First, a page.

The following suggestions, sourced from Adviser Plus3 and our HR team4, could help you to continue to be the best you:
- Schedule self-care and switch-off time
For many people, the dangers of flexible or home working are that it is hard to know when to give yourself a break. It’s important to set regular business hours and keep a watchful eye on your time management. When you find yourself working later or longer than usual, are you using this time productively? Or are you acting out of fear and stress?
However, as important as scheduling your working day is, make sure you dedicated time for yourself. Schedule activities that relax you and help you to switch-off. This can feel like a luxury but, in fact it is the opposite, your productivity will likely remain higher if you allow time for yourself.
- Identify your pain points and get back in touch with the things you value
Think about what causes you the most stress or discomfort in your working day. It might be possible to share this burden with a colleague. Or, can you speak to someone neutral about the issue so that they can provide an unbiased opinion or potential solution?
Also, make sure you are still involved with aspects of your business that you love and that feed your passion, even if they might not always feel ‘business critical’.
- Step away from your work and do some exercise
While you may not feel up to running a marathon, getting away from your screen or place of work, and undertaking some exercise can do wonders for your mood and mental wellbeing. It’s also a great way of ensuring you remain switched off and focused on something that is only for you. Even a 15-minute walk will help you to relax and has been shown to lower cortisol levels.
- Consider practicing mindfulness and other exercises to destress
Breathing techniques and meditation practices can help you to establish a sense of calm. Try a simple exercise such as breathing slowly - in through the nose and out through the mouth for a few minutes – this has a direct impact on your stress response and can help you to feel calmer.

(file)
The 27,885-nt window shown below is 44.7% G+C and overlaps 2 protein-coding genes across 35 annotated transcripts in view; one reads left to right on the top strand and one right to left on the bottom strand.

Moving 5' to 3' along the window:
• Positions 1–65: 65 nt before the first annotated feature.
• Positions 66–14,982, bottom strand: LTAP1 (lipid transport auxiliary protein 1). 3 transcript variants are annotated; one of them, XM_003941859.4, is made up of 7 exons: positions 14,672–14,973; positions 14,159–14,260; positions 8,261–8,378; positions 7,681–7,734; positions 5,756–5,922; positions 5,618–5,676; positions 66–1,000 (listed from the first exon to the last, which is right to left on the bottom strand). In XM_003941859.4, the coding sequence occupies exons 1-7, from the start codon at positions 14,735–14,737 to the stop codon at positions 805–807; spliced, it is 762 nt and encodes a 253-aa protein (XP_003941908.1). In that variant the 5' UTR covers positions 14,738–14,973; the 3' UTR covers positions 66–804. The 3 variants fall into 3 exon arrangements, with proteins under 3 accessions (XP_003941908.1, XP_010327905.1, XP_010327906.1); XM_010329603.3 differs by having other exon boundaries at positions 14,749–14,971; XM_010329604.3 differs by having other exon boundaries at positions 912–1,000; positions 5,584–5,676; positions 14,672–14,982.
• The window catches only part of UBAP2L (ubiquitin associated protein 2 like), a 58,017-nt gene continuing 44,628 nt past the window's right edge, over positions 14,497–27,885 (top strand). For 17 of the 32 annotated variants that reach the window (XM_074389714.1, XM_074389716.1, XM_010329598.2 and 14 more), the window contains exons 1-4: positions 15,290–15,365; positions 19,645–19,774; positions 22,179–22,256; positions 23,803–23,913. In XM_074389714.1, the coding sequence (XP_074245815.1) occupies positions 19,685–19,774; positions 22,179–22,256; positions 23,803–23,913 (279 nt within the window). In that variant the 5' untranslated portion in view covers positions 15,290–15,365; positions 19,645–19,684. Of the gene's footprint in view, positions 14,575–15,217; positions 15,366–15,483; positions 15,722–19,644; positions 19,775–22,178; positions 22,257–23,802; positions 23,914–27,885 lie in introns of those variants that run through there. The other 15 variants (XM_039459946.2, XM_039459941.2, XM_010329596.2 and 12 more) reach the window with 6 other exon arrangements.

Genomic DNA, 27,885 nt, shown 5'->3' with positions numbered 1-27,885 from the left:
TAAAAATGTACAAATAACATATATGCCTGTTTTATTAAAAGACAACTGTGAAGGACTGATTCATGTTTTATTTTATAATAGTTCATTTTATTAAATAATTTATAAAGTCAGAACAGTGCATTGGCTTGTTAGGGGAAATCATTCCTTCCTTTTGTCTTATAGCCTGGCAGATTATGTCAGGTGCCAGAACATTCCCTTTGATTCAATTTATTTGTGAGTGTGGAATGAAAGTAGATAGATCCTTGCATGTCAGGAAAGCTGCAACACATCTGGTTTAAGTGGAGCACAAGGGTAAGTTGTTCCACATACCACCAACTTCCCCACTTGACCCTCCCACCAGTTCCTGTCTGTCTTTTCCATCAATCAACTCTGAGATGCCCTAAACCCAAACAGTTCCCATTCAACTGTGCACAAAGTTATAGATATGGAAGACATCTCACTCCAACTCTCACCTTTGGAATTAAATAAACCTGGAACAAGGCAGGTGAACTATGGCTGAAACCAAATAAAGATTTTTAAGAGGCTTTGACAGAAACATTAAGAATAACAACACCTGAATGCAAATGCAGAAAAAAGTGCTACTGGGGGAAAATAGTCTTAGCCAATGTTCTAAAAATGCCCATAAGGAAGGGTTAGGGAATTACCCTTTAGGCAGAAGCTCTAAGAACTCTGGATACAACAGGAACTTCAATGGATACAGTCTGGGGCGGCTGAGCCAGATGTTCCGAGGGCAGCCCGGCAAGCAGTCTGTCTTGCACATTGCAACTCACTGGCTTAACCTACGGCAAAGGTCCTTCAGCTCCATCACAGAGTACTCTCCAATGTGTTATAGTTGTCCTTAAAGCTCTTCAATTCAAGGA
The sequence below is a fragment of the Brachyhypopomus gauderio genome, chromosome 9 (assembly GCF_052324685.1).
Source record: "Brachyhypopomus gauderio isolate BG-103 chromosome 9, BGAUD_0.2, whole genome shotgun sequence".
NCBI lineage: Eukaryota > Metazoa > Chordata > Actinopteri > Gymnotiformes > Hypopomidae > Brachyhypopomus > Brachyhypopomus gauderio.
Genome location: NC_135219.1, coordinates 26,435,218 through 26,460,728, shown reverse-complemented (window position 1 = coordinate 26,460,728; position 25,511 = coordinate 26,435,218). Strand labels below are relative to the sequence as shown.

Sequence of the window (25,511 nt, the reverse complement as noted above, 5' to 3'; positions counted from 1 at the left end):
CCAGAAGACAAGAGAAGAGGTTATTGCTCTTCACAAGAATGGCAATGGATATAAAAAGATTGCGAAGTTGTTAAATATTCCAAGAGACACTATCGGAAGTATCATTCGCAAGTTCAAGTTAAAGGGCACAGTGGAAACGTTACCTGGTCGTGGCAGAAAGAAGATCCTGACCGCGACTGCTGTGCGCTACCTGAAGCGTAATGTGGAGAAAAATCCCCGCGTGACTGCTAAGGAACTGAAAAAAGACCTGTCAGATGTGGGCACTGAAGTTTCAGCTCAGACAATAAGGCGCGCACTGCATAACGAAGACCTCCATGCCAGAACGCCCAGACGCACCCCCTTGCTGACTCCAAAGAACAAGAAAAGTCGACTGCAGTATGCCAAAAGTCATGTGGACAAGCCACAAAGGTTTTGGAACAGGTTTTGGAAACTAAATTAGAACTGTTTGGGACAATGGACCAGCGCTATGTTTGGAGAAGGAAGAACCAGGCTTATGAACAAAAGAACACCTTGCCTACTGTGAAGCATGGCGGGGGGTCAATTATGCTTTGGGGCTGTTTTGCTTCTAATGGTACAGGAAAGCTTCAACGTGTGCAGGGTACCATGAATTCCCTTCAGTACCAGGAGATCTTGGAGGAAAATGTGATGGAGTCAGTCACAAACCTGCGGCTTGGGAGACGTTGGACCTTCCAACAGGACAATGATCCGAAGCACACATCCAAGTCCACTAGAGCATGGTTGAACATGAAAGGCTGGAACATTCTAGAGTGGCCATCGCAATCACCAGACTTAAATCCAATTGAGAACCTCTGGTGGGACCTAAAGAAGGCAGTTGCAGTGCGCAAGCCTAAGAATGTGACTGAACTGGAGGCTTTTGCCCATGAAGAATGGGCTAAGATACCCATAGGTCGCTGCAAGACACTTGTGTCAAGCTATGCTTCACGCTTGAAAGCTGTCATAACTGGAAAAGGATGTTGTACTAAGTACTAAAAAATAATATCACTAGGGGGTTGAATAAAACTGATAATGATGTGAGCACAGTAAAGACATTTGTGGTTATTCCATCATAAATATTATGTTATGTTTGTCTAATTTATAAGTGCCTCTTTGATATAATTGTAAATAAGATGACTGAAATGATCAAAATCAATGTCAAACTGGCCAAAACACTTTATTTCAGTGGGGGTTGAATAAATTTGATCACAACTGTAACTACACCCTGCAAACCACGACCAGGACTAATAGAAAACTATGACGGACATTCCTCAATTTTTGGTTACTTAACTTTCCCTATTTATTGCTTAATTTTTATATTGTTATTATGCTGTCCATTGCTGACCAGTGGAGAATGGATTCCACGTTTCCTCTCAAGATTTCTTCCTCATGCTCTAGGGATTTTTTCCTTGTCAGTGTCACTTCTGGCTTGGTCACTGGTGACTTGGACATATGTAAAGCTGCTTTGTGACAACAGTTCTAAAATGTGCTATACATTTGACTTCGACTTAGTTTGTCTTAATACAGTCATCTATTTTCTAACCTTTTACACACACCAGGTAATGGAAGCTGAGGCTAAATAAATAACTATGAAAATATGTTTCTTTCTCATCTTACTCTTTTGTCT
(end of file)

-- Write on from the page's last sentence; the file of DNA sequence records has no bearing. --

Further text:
If you find this is helpful, there are several apps and programmes available, often for free, that lead you through guided relaxation exercises. Not only will this help lower your stress levels, but it’s an easy way to incorporate some personal time into an otherwise busy working day.
- Build a structured sleep routine
We all know that a good night’s sleep can set you up for the day, but this does not happen by accident, it is often the result of good sleep hygiene.
Create a structured sleep routine. Go to bed and get up every day at the same time (even at weekends). Also, avoid things that might disrupt your sleep such as caffeine or screen-time while you are in bed.
- Know when to ask for help
We all need someone to rely on. Look for ways to build a personal network that will help support you during this difficult time. Don’t be afraid to ask friends or colleagues for help. Consider talking to a business mentor or coach about ways to improve your work-life balance. You might even want to consider talk-therapy to allow you to express your feelings.
The symptoms of burnout are closely linked to depression. Therefore, it’s important that you don’t neglect these feelings and treat them as you would any other medical issue.
You will face setbacks, you will make mistakes, sometimes you might be faced with challenges that are out of your control. Know that you are doing your best and reward yourself for that.
1Source: Research conducted by Opinium Research between 3 and 13 July 2020 with a nationally representative sample of 1,006 senior decision makers in UK SMEs. The followed previous research conducted by Opinium Research between 23 and 30 April 2020 with a nationally representative sample size of 1,000 senior decision makers in UK SMEs
2Source: World Health Organization
4Source: Aldermore HR Team